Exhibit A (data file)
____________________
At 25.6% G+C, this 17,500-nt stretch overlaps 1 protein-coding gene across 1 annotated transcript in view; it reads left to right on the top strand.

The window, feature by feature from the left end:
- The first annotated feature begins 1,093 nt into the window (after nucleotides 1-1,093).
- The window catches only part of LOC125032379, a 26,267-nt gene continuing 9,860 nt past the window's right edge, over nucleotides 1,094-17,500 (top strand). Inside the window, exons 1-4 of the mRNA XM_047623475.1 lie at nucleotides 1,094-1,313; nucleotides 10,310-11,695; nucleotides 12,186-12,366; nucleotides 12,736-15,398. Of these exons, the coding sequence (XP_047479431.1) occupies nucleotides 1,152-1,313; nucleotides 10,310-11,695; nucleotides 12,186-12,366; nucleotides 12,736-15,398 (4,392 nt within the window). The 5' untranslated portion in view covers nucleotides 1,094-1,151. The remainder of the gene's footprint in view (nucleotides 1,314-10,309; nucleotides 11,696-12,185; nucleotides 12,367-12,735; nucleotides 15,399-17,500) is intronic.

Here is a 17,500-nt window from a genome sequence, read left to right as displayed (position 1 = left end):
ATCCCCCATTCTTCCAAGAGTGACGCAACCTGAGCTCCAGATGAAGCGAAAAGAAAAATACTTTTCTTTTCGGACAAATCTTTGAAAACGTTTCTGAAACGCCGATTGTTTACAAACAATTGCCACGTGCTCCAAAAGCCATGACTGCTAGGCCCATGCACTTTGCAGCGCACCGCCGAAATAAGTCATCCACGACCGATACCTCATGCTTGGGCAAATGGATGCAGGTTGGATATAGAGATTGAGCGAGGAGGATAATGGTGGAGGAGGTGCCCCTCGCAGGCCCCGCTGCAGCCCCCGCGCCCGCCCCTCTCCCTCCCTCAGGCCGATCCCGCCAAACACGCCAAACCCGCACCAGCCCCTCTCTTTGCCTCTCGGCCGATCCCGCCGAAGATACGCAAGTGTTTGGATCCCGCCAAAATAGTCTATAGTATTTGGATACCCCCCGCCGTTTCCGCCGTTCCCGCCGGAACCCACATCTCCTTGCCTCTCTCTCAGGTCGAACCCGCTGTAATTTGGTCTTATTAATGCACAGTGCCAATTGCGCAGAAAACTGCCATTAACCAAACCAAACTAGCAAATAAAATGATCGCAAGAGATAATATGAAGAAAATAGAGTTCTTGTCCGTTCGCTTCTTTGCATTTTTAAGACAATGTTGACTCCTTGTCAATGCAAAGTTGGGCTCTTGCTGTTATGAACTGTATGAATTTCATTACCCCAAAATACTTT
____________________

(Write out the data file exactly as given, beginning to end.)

At 25.6% G+C, this 17,500-nt stretch overlaps 1 protein-coding gene across 1 annotated transcript in view; it reads left to right on the top strand.

The window, feature by feature from the left end:
- The first annotated feature begins 1,093 nt into the window (after nucleotides 1-1,093).
- The window catches only part of LOC125032379, a 26,267-nt gene continuing 9,860 nt past the window's right edge, over nucleotides 1,094-17,500 (top strand). Inside the window, exons 1-4 of the mRNA XM_047623475.1 lie at nucleotides 1,094-1,313; nucleotides 10,310-11,695; nucleotides 12,186-12,366; nucleotides 12,736-15,398. Of these exons, the coding sequence (XP_047479431.1) occupies nucleotides 1,152-1,313; nucleotides 10,310-11,695; nucleotides 12,186-12,366; nucleotides 12,736-15,398 (4,392 nt within the window). The 5' untranslated portion in view covers nucleotides 1,094-1,151. The remainder of the gene's footprint in view (nucleotides 1,314-10,309; nucleotides 11,696-12,185; nucleotides 12,367-12,735; nucleotides 15,399-17,500) is intronic.

Here is a 17,500-nt window from a genome sequence, read left to right as displayed (position 1 = left end):
ATCCCCCATTCTTCCAAGAGTGACGCAACCTGAGCTCCAGATGAAGCGAAAAGAAAAATACTTTTCTTTTCGGACAAATCTTTGAAAACGTTTCTGAAACGCCGATTGTTTACAAACAATTGCCACGTGCTCCAAAAGCCATGACTGCTAGGCCCATGCACTTTGCAGCGCACCGCCGAAATAAGTCATCCACGACCGATACCTCATGCTTGGGCAAATGGATGCAGGTTGGATATAGAGATTGAGCGAGGAGGATAATGGTGGAGGAGGTGCCCCTCGCAGGCCCCGCTGCAGCCCCCGCGCCCGCCCCTCTCCCTCCCTCAGGCCGATCCCGCCAAACACGCCAAACCCGCACCAGCCCCTCTCTTTGCCTCTCGGCCGATCCCGCCGAAGATACGCAAGTGTTTGGATCCCGCCAAAATAGTCTATAGTATTTGGATACCCCCCGCCGTTTCCGCCGTTCCCGCCGGAACCCACATCTCCTTGCCTCTCTCTCAGGTCGAACCCGCTGTAATTTGGTCTTATTAATGCACAGTGCCAATTGCGCAGAAAACTGCCATTAACCAAACCAAACTAGCAAATAAAATGATCGCAAGAGATAATATGAAGAAAATAGAGTTCTTGTCCGTTCGCTTCTTTGCATTTTTAAGACAATGTTGACTCCTTGTCAATGCAAAGTTGGGCTCTTGCTGTTATGAACTGTATGAATTTCATTACCCCAAAATACTTT